One of the hardest things to do when you first start sewing is not to berate yourself when you realise that a project is more challenging from the outset than what you first thought, or worse, when you become so frustrated by the hairy bits that you effectively stall yourself and throw a mini hissy fit in front of your half bemused cats. It’s a tricky thing because we all love to get inspired by a look, or design, and then we get so excited by ideas that come racing to mind that we might see in a book, magazine (or perhaps that beautiful piece of random material you find hiding in the remnants bin from your favourite fabric shop) that it’s easy to forget that sometimes things take time to learn and master. There is a process to everything and it’s not always about getting to the finish line. In fact, it’s more about creating the time and head space needed to give yourself permission to just play and have fun along the way.
I know! Sounds obvious right?! This is a MASSIVE lesson in patience and letting go, especially since I’m so inspired by everything and get so many ideas all at once that I often become overwhelmed by the possibilities and run out of steam before the project has even begun. This is exactly why I started a blog and why I have so many un-finished sewing projects and unused fabric stashes lying around the house. I’m a serial starter but crappy finisher because I don’t realise how important it is to SLOW down my thinking and creative process into easily do-able and digestible bite-size chunks. This is also true for anything in life including the way we approach our health, work and daily routines but alas, I digress!
So then how do we approach our creative projects with the same energy, zing and ‘joie de vivre’ that we first start out so wholeheartedly with and maintain the stamina we need to complete them?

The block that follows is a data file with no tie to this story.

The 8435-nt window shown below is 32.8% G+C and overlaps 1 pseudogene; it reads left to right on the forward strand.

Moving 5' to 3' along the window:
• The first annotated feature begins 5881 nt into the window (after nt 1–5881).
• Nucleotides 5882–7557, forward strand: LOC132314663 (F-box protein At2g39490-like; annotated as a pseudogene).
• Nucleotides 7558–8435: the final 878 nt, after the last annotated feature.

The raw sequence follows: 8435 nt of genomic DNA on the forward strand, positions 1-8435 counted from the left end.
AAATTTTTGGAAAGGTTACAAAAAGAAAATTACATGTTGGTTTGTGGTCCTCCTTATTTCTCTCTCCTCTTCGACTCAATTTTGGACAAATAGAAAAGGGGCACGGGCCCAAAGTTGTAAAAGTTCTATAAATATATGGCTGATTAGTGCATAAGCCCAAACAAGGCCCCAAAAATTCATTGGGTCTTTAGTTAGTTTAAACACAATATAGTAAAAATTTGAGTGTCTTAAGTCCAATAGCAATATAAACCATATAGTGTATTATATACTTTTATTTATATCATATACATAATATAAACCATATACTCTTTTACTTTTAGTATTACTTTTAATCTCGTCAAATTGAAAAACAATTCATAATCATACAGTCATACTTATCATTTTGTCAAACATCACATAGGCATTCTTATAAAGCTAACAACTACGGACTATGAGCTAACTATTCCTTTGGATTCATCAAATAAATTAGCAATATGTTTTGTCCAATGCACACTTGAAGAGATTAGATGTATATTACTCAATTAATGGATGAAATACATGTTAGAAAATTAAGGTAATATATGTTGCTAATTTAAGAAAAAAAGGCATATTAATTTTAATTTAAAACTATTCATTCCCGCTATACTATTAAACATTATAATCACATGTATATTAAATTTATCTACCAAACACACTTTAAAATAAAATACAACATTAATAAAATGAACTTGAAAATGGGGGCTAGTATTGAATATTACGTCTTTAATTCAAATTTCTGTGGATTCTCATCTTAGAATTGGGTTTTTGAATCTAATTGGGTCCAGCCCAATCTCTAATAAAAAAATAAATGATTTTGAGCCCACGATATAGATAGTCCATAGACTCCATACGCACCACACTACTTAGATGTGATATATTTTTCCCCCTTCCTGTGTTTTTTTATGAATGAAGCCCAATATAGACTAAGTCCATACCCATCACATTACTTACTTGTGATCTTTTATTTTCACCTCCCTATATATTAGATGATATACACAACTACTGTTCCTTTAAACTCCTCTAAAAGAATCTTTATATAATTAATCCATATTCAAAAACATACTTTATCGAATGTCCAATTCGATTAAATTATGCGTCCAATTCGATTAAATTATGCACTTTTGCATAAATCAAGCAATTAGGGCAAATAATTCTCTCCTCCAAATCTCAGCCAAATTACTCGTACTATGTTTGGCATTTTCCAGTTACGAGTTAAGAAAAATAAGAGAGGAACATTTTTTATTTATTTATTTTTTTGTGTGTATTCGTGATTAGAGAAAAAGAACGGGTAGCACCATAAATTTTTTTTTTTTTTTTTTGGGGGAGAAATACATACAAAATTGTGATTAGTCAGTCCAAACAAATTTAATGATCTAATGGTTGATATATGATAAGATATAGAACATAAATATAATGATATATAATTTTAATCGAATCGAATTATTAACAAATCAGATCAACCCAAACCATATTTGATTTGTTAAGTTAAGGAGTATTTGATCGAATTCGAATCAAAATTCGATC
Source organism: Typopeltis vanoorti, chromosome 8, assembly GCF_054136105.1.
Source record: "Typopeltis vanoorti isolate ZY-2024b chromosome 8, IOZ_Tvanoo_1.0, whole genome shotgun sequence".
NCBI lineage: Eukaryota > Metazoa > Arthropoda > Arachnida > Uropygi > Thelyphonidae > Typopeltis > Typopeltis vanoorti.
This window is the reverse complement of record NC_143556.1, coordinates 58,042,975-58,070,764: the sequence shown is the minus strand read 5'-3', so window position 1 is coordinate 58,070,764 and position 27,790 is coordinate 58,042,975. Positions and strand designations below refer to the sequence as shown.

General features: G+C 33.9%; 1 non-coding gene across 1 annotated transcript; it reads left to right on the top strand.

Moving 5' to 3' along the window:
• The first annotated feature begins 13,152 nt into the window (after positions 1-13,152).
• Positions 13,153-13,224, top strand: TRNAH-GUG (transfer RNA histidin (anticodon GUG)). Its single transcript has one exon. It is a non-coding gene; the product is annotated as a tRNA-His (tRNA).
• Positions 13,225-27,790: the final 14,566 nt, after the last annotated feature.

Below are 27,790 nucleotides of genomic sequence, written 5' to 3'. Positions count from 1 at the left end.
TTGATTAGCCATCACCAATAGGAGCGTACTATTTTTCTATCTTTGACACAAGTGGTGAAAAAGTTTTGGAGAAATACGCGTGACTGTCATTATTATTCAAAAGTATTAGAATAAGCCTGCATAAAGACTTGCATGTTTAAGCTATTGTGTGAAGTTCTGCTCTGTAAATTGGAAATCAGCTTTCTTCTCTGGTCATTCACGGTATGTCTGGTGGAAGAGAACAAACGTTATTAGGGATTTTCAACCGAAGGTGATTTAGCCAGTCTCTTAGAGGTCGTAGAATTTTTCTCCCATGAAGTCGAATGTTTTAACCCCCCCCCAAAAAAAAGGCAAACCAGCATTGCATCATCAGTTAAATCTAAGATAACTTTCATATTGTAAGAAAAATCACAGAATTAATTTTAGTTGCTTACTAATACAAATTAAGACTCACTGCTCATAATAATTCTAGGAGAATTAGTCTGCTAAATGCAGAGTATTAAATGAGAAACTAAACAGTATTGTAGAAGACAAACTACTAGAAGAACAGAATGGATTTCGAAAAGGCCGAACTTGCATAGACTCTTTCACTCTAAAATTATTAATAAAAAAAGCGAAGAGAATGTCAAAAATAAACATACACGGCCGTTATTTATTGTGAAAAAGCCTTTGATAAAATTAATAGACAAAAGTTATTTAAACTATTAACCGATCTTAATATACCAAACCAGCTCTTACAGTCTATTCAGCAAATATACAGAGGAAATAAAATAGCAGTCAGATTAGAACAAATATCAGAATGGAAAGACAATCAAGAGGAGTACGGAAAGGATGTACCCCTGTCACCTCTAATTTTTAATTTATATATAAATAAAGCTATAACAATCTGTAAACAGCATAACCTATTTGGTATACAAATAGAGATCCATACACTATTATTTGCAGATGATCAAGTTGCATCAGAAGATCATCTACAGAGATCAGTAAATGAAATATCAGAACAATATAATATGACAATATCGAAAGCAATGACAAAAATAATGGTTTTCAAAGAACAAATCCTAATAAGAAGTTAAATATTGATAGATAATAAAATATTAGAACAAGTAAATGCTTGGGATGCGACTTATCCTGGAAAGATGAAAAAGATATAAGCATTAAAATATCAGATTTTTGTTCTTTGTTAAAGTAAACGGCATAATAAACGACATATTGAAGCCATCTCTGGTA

Step 1. Get inspired
Set aside 5-10mins a day to think about what you might like to sew, look on Pinterest boards, read magazines, fashion blogs or rifle through your collection of existing patterns and unused fabric stashes, or visit your favourite fabric store…wherever inspiration may take you!
Step2. Have a plan
This is a good time to assess your skill level and break down the steps required vs. how much time you have to complete or wish to devote to a project i.e. 2 hrs on the weekend? 45mins blocks spread over a week after you finish work/chores/study? Always think about what is realistic and achievable for you and when you will most likely get the opportunity to enjoy a bit of quiet creative time
Step 3. Set your intention
Do you want to learn something new? advance existing skills or simply have an occasion coming up that you would like to make something in time for…either way it helps to set an intention and have a goal in mind for your project.
Step 4. Focus
This is where people (myself included) tend to trip up the most!! Sewing and any kind of creative project demands your complete attention and total awareness of the present moment. Any distractions will only serve to fuel your impatience and cause you to make mistakes (frustrating you even more) so it pays to approach the project with a calm and patient (almost ‘zen-like’) mindset and just focus on completing each step one at a time.
Step 5. Have fun
And remember there is no right or wrong to this. Fashion should be fun, affordable and easily accessible to everyone. Be realistic, start off small with your sewing projects and see how you go. Challenge yourself and don’t be afraid to break out of your comfort zone and ask for help if you get stuck, read lots of forums and blogs like this one and join sewing groups in your local community. One of the very first things I learnt to sew was a pair of pyjamas…(yawn) ‘Boring!’ I thought as I walked into the class with my very basic but fashionable skirt pattern, determined to make this instead before being very kindly reminded by the teacher to ‘walk first, don’t run’. The truth is, it takes TIME to learn, grow and evolve. Don’t be in a hurry to rush your learning. Always be curious, open minded and willing to make mistakes and the rest will take care of itself.